India calls for improving world commodity markets regulation
United Nations: In the wake of high food prices and challenges in ensuring food security to the poor around the world, India has called for concerted efforts in improving global commodity markets regulation to check excessive speculation and volatility.
"Recent spikes in global food prices have exposed the inherent limitations of unsustainable market practices, unsustainable consumption patterns and unsustainable farming to deal with food as a basic human need," Bansa Gopal Chowdhury, Indian Member of Parliament, said at a General Assembly session on food security here on Thursday.
Chowdhury said there has been a surge in the flow of speculative capital into global commodity markets in recent years and increase in the number of future traded contracts in developed countries.
"Excessive speculation has led to spike in prices and high volatility in the market. We must make concerted efforts to improve regulation in the world commodity markets," he said.
Emphasising that food security for the poor and marginalised remains a challenge for governments, Chowdhury said that rising food inflation and food price volatility are seriously undermining efforts to fight hunger, poverty and malnutrition.
While the global food production is enough to feed the world's population, Chowdhury said high food prices, wastage of food, post harvest losses and other systemic macro-economic issues are hampering efforts to provide food for all.
He noted that tackling waste remains critical to addressing food security.
"We waste 1.3 billion tons of food annually, including post harvest losses. This is roughly a third of our annual global food production. If we are able to curb it, we would have enough to feed the one billion hungry people we still have to look after," he said.
Despite bumper crop production, global food prices have remained consistently high, Chowdhury said, adding that unsustainable consumption patterns, emphasis on producing non-food crops, environmental degradation and stagnant agricultural productivity has led to a mismatch between global food demand and supply.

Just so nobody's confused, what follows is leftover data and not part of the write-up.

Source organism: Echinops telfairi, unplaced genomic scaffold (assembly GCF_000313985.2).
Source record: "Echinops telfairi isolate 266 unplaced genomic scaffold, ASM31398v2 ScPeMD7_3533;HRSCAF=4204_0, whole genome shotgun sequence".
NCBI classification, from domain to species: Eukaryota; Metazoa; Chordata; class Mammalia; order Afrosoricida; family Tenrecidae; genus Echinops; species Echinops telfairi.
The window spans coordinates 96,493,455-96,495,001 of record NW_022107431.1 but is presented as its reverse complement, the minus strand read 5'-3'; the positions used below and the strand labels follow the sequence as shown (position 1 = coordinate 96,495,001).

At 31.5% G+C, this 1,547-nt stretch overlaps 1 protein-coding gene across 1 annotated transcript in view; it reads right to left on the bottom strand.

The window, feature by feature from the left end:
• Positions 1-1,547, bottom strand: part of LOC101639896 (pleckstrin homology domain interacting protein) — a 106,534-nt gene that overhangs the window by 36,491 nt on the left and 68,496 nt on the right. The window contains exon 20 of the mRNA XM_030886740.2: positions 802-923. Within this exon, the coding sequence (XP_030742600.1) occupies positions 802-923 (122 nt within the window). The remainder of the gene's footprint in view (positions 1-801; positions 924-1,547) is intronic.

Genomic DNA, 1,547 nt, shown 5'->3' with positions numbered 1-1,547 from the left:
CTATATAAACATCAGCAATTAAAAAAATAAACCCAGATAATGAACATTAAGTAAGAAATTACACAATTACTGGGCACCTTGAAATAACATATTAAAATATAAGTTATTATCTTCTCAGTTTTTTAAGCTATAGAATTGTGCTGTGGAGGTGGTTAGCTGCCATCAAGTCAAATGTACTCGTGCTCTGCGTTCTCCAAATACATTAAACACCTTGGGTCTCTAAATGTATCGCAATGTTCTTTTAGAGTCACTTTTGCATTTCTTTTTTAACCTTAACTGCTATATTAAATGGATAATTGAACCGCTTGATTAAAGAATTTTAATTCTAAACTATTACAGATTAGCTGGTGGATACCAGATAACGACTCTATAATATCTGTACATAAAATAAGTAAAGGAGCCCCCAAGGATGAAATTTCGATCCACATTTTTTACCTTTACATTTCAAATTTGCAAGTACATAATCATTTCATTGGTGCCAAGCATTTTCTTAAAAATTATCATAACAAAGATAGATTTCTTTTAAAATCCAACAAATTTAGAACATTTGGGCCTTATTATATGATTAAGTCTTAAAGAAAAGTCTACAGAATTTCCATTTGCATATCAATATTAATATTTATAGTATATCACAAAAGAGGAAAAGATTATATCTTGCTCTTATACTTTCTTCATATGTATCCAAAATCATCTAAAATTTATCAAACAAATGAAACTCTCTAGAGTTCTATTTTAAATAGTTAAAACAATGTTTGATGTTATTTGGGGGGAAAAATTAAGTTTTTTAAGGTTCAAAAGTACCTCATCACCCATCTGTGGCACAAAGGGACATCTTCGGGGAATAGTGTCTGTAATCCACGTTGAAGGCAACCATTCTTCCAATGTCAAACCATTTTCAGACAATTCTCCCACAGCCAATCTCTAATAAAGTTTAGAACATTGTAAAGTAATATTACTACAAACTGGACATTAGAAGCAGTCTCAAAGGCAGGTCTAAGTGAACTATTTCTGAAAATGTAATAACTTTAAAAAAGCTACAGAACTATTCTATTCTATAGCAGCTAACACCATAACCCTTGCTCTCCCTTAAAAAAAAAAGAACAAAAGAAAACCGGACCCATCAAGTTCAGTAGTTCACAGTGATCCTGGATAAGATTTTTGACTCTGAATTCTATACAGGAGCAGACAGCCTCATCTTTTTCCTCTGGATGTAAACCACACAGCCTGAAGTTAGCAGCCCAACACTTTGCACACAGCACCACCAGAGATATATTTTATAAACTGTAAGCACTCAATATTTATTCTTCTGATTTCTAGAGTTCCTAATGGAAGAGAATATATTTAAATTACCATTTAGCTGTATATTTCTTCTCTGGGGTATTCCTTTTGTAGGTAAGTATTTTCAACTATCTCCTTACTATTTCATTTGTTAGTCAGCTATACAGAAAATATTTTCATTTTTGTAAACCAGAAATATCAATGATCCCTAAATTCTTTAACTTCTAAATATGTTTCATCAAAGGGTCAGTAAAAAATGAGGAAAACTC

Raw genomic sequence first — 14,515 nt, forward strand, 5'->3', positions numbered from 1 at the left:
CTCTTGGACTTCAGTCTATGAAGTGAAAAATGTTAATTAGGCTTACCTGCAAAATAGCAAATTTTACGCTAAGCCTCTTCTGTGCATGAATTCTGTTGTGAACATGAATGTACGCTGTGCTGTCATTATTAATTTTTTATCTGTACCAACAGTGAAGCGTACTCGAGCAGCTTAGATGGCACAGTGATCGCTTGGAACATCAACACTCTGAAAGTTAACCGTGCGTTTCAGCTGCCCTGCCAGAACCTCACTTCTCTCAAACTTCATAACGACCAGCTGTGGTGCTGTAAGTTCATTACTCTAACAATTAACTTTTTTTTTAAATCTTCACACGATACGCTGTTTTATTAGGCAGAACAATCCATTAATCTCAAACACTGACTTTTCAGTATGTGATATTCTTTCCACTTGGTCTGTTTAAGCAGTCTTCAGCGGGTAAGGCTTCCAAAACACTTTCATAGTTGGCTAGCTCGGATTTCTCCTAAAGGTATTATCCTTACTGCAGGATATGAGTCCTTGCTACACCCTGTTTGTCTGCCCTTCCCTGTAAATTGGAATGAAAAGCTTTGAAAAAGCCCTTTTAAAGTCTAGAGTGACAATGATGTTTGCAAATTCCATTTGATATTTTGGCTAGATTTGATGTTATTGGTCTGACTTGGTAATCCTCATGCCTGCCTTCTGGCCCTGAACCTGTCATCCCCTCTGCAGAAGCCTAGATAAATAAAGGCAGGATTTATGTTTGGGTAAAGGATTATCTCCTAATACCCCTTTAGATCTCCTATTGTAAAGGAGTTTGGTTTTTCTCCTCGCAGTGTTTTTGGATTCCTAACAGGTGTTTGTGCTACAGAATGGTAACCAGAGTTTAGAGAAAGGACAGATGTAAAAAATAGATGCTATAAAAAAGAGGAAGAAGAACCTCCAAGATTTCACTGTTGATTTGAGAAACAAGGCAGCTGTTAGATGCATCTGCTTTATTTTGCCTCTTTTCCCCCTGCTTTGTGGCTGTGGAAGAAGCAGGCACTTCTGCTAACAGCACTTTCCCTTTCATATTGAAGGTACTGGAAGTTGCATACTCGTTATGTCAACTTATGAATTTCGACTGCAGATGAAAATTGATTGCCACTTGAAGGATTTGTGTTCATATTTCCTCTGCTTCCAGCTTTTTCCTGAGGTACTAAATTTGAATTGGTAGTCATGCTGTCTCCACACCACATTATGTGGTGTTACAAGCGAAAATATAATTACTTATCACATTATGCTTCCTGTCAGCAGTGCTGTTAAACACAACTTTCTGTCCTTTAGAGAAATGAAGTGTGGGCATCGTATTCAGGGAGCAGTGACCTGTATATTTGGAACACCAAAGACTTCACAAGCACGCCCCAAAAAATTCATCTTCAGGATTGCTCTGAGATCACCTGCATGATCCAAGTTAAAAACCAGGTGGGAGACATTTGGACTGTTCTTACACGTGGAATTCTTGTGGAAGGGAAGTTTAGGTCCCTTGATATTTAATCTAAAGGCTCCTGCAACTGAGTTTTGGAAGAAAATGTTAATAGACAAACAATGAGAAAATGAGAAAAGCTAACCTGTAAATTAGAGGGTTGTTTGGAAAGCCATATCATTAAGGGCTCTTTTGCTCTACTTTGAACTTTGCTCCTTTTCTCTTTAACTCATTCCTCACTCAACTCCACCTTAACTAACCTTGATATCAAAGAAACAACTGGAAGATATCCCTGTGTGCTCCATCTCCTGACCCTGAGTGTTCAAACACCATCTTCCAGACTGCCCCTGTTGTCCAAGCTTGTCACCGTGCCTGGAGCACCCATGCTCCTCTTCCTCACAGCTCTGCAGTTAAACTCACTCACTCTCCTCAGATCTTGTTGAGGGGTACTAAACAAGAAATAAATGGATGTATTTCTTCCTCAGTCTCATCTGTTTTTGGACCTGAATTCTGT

Chowdhury outlined the measures taken by India to tackle food security and promote agriculture development, including the National Food Security Mission for enhancing production of rice, wheat and pulses, a national policy for farmers that addresses the issue of improving economic viability of farming, promotion of sustainable use of natural resources and undertaking appropriate price and trade policy mechanisms.
The Indian government is also in the process of considering a food security bill that would guarantee subsidised grains to more than 600 million people in India, with special provisions for women and children.
India has taken steps for providing crop and cattle insurance and made efforts to shelter small and marginal farmers from the vagaries of the market through price support initiatives.
"The solution to enhancing global food security lies in global action. We recognise the need to improve global policy coordination and coherence for food security among countries," Chowdhury said.
He called for collective efforts to ensure higher investment, greater use of modern technology and access to farm credit to enhance agriculture productivity and growth.